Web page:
Lehigh University
The Vault at PfaffsAn Archive of Art and Literature by the Bohemians of Antebellum New York
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Text for Page 218 [05-21-1860]

	   The Boarding House Parlor.
story is being put into print!� says John Bon-
ner, who is talking, cigar in hand, with two
men.    I had heard of his eulogizing it to Bel-
lew, on Saturday.      All right.        To �Nicnax�
office; saw Cahill.        Up-town.       Putting room
to rights and loafing the rest of the day.         In
the parlor during the dank, cold evening.      The
two Miss Woodworths�, Mrs. Ham, Phillips, Jones,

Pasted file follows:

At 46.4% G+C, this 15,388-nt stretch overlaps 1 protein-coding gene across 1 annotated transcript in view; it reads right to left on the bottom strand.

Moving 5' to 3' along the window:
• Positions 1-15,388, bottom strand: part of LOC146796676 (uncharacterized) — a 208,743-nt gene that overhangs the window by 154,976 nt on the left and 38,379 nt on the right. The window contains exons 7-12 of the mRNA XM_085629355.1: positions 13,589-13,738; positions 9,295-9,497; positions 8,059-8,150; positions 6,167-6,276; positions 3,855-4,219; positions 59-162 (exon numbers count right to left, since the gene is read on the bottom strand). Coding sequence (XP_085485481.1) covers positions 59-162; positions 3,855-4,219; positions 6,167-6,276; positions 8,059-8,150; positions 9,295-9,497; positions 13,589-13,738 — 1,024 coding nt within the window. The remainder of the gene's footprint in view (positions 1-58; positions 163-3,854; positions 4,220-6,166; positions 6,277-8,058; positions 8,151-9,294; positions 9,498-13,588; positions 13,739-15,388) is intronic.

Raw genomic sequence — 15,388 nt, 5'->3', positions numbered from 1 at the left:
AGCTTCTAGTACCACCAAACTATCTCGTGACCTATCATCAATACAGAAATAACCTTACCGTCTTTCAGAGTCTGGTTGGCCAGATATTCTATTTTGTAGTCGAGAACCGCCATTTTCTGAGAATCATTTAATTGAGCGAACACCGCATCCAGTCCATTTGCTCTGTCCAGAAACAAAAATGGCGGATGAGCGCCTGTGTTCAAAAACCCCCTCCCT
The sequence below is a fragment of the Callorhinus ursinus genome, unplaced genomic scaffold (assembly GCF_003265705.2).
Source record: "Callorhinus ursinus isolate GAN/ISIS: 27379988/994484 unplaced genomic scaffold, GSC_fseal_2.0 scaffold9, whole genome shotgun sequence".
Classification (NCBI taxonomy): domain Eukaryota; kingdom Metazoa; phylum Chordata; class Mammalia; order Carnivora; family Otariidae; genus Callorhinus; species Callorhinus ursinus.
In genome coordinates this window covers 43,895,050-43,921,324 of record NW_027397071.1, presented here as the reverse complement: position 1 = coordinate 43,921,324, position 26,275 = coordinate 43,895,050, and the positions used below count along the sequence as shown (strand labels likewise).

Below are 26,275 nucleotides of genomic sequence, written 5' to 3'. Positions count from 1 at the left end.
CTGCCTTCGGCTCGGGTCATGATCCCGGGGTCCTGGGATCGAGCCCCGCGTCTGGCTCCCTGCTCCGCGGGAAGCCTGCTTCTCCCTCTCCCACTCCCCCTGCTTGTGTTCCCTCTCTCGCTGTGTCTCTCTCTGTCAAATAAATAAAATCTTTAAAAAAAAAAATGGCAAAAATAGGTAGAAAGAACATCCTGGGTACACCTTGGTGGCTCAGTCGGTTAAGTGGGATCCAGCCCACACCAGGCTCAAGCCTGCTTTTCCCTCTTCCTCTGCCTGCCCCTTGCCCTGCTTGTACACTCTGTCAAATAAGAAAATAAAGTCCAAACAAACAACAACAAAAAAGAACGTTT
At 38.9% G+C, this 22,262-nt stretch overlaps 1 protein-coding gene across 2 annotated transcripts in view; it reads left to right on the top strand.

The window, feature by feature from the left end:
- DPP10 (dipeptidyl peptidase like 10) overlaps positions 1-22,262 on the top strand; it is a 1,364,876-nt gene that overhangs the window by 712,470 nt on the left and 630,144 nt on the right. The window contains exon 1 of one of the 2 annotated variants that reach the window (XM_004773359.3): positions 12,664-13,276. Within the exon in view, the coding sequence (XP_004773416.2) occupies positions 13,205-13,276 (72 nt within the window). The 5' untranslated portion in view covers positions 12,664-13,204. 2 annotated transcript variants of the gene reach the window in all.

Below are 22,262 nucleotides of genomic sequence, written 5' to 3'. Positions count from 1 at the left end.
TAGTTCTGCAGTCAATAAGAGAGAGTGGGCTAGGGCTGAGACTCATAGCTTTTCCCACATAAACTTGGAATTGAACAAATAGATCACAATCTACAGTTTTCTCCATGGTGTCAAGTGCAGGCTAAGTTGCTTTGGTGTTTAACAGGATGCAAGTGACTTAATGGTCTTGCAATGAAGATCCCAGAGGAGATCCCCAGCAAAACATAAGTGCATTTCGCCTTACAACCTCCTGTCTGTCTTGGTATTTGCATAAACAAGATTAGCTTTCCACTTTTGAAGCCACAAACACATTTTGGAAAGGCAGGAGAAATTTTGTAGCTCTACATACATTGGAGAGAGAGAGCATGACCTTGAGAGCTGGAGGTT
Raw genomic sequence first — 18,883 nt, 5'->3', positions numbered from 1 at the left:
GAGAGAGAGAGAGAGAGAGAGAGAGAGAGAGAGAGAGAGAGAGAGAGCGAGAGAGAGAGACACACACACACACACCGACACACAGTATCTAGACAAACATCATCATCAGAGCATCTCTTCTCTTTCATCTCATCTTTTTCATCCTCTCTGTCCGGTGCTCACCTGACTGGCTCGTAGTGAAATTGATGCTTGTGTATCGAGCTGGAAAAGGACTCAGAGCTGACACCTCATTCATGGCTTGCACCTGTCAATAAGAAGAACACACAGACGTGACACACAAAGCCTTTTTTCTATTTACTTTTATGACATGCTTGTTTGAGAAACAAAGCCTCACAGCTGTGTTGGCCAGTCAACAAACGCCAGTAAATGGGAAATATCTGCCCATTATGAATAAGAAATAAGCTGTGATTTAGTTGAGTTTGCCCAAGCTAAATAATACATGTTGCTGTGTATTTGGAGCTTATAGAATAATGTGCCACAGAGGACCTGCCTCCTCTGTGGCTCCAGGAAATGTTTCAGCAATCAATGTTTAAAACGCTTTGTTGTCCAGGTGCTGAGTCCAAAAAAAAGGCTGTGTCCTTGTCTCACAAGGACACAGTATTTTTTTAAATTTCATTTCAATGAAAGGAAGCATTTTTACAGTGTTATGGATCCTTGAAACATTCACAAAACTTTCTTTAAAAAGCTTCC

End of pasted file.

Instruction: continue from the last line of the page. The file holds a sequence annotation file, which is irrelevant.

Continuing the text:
Cahill and Boweryem present; also, in their
accustomed corner, Kettle and Miss Fagan. (They
will get married in a week or so, reports Ca-
hill, who got it secretly, from B�rger.    The
tall serjeant of the Seventh Regiment never
bargained for this, at the outset.      He commenced
with a mere desire for an eligible flirtation, 
or something more equivocal.    A good-looking
fellow with no intellect in his face, shallow,
vain, and good-humored, no more moral than
if he had more wit; of course a reader of the
�Herald� and a democrat.)   We got to singing
songs and kept it up till Griswold entered
at about 11.        Cahill confesses he was �get-
ting a little spooney� about Miss Lizzie
Woodworth, hence he didn�t frequent the parlor
on Sunday.       He �don�t want to make a fool
of himself.�         The girl �tends store, is red-
haired, has a pleasant, though not a very               
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